• The normal fiber content of the ancestral diet is between 4 and 6 percent. The fiber content of many dry foods is greater than 15 percent, and most “diet” or “lite” foods contain more than 28 percent fiber.
  • If you mix kibble or highly processed foods with raw this may cause loose stools and some wind.  If you are feeding kibble and raw then either have kibble in the morning and raw at night or visa versa.


Loose Or  Liquid – Types of diarrhoea
  • A soft stool with no visible blood or mucous might indicate either a dietary change or indiscriminate eating. However, it can also signal the presence of an intestinal parasite such as giardia.
  • A greasy-looking gray stool can be a sign of too much fat in your dog’s diet, which can trigger pancreatitis, which is inflammation of the pancreas that can range from very mild to life threatening.
  • A black, tarry stool typically indicates the presence of old blood somewhere in the dog’s digestive system. It can be a sign of injury to the GI tract from indiscriminate eating, and it can also be a sign of a very serious disease such as cancer.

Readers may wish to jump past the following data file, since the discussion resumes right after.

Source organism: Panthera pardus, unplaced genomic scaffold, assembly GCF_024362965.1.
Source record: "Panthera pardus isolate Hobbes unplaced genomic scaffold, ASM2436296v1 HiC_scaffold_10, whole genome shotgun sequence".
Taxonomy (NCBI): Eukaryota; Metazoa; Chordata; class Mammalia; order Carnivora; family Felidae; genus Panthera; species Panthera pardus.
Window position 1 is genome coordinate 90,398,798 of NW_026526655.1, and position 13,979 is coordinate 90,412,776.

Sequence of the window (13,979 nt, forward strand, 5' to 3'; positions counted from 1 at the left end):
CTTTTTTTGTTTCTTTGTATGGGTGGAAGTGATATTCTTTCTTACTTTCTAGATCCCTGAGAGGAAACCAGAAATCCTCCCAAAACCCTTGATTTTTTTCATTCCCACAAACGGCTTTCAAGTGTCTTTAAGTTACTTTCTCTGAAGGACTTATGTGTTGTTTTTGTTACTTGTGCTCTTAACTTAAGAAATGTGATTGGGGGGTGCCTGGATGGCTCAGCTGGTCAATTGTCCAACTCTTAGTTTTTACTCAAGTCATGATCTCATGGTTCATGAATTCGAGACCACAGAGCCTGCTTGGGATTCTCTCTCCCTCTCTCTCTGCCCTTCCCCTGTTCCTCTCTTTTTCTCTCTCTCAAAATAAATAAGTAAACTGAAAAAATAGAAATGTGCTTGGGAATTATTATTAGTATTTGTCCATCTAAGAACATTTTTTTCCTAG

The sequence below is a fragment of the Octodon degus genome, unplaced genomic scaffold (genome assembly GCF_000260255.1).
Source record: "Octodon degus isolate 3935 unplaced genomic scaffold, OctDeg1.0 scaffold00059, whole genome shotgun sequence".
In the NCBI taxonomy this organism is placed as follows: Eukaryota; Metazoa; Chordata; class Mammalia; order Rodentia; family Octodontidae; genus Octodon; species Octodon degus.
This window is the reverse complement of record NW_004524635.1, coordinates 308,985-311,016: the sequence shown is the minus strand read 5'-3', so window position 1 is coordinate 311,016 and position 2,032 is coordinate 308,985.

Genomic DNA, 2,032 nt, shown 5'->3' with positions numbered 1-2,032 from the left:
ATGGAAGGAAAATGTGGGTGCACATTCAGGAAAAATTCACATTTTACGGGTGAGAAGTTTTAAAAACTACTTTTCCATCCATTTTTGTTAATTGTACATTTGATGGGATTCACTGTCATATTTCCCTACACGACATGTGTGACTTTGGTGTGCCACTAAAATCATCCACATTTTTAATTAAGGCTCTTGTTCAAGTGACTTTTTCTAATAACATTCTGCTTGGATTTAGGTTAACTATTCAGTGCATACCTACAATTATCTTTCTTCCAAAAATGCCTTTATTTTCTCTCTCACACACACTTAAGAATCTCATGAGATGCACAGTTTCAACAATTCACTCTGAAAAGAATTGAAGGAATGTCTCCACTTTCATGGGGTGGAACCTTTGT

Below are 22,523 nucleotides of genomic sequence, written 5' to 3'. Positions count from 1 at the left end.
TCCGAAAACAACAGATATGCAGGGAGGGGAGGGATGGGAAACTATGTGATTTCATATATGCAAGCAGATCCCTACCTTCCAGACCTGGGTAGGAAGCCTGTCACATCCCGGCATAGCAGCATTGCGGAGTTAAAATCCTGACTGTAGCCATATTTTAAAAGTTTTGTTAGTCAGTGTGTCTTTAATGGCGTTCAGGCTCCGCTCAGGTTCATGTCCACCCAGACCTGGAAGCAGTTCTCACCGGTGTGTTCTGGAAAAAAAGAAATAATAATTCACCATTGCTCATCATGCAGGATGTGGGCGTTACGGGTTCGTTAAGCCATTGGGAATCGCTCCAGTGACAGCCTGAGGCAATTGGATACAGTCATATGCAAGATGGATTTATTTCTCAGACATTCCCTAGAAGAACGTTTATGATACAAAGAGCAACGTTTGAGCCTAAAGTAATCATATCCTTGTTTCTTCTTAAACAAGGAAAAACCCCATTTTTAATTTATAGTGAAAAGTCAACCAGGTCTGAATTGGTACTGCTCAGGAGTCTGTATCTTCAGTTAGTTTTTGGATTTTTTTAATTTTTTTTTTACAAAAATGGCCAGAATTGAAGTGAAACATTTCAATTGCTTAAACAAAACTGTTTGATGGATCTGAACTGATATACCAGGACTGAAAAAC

• Watery diarrhea can be a sign of stress or a viral (e.g., parvovirus) or parasitic infection and can lead very quickly to dehydration, especially in puppies.
  • A soft or watery stool with visible worms, eggs, or other uninvited guests is a clear indication of a parasite infestation.
  • Firm, soft, or runny poop containing blood or blood clots is almost always a sign of a serious health problem requiring immediate attention. Fresh blood indicates current bleeding, typically from the large intestine or the anus or anal glands. There could be a perforation of the intestinal wall from something the dog ingested, or from the eruption of a tumor or ulcer.


What Should I do if my dog has diarrhoea?
  1. Withold food for 12 hours.  DO NOT withhold water, water is important
  2. After 12 hours offer a bland diet of cooked ground turkey, chicken, rabbit, goat, hare or wallaby (or other low fat meat) and 100% pumpkin. Do not feed meat that is fatty like beef, salmon or lamb as this can make the diarrhoea worse. Do not feed rice, even though it’s bland, is very fermentable. Fermenting rice in the colon of a pet with diarrhea tends to increase gassiness. Also, rice tends to just zip right through the GI tract, exiting with the next bout of explosive diarrhea totally undigested.